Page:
Making The Write Start in 2016 Part 1

The new school year is on the horizon in Australia.
I have prepared a series of posts to assist teachers to launch writing in their classrooms in the early days of the new school year. Hope you find it helpful in presenting your writing program in 2016.

 I can say this with full confidence; every teacher possesses the potential to be the most influential writing mentor students will encounter in any school year. You don’t have to be a published writer to successfully mentor young writers, but you most certainly need to be a teacher who writes. You must be someone who makes time to write. Someone who keeps a writer’s notebook. You must be someone who understands the challenges and the joys of writing.

I frequently use the following analogy to explain this teaching challenge. ’You can sit safely in the boat and urge them to swim faster, or you can join them in the water and assist them to keep their heads above water and develop more confidence as a result of your support and presence.’

Attitude is everything. If you present as a brave and fearless writer, chances are your students will replicate your courageous stance. You will be joining them on a learning journey. You will be doing what they are doing. Your credibility will skyrocket. So will student engagement. Levels of teaching satisfaction will be greatly enhanced.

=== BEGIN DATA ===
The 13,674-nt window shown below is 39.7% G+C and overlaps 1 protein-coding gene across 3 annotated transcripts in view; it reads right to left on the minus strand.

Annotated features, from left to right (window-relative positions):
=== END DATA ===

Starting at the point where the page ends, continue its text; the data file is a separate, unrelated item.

When you make a decision to share your writing life, you are helping to build a sense of community and risk taking, and risk taking is essential for creating a classroom where writing is seen to flourish.

On day one of the new school year you can set the ball rolling by sharing your notebook. Talk about what it feels like to be able to collect ideas in this special book. Let them know where you found your ideas. Share insights regarding your particular writing territories and influences. Leave them in no doubt about your writing intentions.

Read some entries and invite questions and responses.

Assure students they will be given the opportunity to create their own writer’s notebook. Choice actually begins here. Each writer should be afforded the opportunity to choose a notebook that best suits their individual needs as a writer.  Every notebook will be different because every notebook should reflect the individual writer’s focus and style. Students should be encouraged to develop a vision regarding the kinds of things fellow writers might see them working on in the notebook. Have them talk in small groups about the possibilities for their writing.

Once every student has a notebook of their choosing you can invite them to further personalize the books. Encourage them to decorate the covers in ways that reflect their interests and passions. Suggest they begin by gathering the materials- words, pictures, drawings, photographs, tickets, cards they need to create a unique cover design. They might gather these materials at home and bring them to school in order to complete the task of placing shaping, cutting, gluing and covering their notebook covers- front and back. This task is a further statement of individuality and intent.

The first entry is most important. I will deal with this in Part 2 of Making The Write Start in 2016


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